For those old enough to remember, The Shoes were a cool American power pop act of the late 70’s from Zion, Illinois who used to be popular on MTV. A band I haven’t heard from for 3 decades making a move to a French label? Woah. However, upon closer inspection I realized that the band behind the album ‘Crack My Bones’ was a different one entirely. Curiosity got the better of me and it ended up in my CD drawer, and a week later, it is still being played in heavy rotation.
As it turns out, The Shoes hail from the streets of France and comprise of two electroclash dance pioneer DJs who have known each other since they were 10. This pairing, they say, was based on “a love of music, girls and being too cool for ecole”. Years later, this friendship has continued to flourish and spawned their debut album chock full of electro-tinged indie pop.
Over the last few years, Guillaume Briere and Benjamin Lebeau have been churning out big, busy remixes for indie pop-stars such as Ladyhawke, Santogold, and Marina and the Diamonds. Their impressive CV has helped them recruit an amazing list of prolific contributors including Gonzalez and high profile pop producer Lexxx (Arcade Fire, Crystal Castles and Madonna), as well as lesser known names like Esser, CocknBullKid and the Bewitched Hands to help out on everything from keys, vocals, and percussion to mixing and production.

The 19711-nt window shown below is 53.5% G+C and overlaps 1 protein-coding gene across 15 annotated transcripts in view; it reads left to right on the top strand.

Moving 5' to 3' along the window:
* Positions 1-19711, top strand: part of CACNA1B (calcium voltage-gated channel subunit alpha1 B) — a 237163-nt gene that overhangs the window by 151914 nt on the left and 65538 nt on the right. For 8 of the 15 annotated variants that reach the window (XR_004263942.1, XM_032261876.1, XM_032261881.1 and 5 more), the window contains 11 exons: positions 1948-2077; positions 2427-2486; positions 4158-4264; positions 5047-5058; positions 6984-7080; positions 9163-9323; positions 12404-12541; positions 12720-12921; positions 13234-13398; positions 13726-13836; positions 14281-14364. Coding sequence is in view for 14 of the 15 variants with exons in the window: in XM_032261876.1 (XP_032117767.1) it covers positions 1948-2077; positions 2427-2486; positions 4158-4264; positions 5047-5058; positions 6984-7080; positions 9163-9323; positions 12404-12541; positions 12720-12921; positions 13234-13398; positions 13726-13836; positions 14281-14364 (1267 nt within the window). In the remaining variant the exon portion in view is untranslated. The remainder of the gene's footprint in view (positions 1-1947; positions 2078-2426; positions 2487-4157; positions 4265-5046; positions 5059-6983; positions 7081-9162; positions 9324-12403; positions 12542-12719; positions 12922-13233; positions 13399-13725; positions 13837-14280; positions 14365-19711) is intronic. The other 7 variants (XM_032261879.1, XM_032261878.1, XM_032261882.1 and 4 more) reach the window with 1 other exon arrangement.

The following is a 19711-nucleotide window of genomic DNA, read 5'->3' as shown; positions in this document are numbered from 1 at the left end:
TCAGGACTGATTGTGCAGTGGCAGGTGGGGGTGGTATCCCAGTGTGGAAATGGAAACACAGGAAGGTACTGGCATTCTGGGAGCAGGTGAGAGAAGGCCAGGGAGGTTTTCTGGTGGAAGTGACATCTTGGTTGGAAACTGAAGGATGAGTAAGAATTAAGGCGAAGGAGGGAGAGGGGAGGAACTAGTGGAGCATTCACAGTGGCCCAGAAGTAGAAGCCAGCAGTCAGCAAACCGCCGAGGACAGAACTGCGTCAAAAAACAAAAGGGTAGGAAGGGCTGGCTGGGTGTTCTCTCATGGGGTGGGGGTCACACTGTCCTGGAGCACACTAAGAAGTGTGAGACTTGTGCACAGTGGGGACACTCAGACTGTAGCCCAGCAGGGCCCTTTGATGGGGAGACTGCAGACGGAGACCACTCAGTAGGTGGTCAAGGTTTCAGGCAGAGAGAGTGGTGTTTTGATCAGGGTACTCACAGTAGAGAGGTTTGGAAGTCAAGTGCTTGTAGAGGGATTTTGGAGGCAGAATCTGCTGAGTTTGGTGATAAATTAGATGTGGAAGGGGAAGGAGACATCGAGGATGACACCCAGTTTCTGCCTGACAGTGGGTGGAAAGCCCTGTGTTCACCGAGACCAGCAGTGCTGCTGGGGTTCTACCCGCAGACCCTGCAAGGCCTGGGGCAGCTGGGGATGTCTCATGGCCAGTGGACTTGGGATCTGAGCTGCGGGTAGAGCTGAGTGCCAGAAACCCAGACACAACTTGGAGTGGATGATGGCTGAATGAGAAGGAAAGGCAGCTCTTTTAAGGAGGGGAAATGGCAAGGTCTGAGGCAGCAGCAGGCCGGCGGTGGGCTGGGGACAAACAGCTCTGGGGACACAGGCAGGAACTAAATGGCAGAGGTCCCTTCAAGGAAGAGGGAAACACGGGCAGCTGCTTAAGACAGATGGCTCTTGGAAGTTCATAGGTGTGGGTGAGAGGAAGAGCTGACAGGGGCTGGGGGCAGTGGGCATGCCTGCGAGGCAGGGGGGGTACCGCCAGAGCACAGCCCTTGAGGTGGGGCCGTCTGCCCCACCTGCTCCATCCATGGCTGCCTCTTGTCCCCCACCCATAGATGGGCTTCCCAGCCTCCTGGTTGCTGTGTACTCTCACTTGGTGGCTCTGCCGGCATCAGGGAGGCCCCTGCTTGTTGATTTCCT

Album opener and single ‘Stay The Same’ is arguably the stand out track. It’s full of rhythmic percussion and jaunty melodies juxtaposed against muted vocals. ‘Cliché’ is a dark and dirty track featuring the vocals of CocknBullKid. A rather stark base sits well underneath her staccato singing style; whilst ‘The Wolf Under The Moon’ – a pacey, upbeat number – is more reminiscent of ’80s Europop, complete with synthesized howling. ‘Time To Dance’ runs in the same vein; an up-tempo dance number with a furious bass line and piano riff battling with each other. There’s even some chanting thrown in for good measure.
Aside from the unmistakable Europop influence, there are other comparisons to be made. They can easily be considered France’s answer to artists like Calvin Harris and Hot Chip, with occasional nods to the Klaxons and LCD Soundsystem. I might even go as far as to say there are hints of the New Romantics in there. This doesn’t mean that the Shoes doesn’t have anything new to offer. While their sound borrows from many artists and genres, they have managed to expertly put it all together to create a uniquely good record.
Fresh, quirky and bright – ‘Crack My Bones’ is one of the best albums I’ve heard for a while; not to mention it being an excellent and extremely optimistic debut. These French Shoes can sit comfortably next to my American Shoes CD collection.
- Kieven Yip